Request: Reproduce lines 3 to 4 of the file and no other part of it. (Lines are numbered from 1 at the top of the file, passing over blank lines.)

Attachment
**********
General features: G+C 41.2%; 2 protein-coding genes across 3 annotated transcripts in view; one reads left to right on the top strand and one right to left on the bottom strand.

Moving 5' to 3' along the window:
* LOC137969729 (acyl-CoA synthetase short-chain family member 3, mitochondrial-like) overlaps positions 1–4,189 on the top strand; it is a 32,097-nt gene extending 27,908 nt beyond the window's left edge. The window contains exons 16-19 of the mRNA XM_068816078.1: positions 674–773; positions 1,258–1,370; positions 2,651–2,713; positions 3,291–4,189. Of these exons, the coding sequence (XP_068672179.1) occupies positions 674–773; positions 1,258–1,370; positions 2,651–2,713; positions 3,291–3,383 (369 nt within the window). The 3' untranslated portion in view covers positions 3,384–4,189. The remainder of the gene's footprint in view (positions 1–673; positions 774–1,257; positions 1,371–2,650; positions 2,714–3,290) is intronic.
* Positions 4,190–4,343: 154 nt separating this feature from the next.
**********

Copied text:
* LOC137969729 (acyl-CoA synthetase short-chain family member 3, mitochondrial-like) overlaps positions 1–4,189 on the top strand; it is a 32,097-nt gene extending 27,908 nt beyond the window's left edge. The window contains exons 16-19 of the mRNA XM_068816078.1: positions 674–773; positions 1,258–1,370; positions 2,651–2,713; positions 3,291–4,189. Of these exons, the coding sequence (XP_068672179.1) occupies positions 674–773; positions 1,258–1,370; positions 2,651–2,713; positions 3,291–3,383 (369 nt within the window). The 3' untranslated portion in view covers positions 3,384–4,189. The remainder of the gene's footprint in view (positions 1–673; positions 774–1,257; positions 1,371–2,650; positions 2,714–3,290) is intronic.
* Positions 4,190–4,343: 154 nt separating this feature from the next.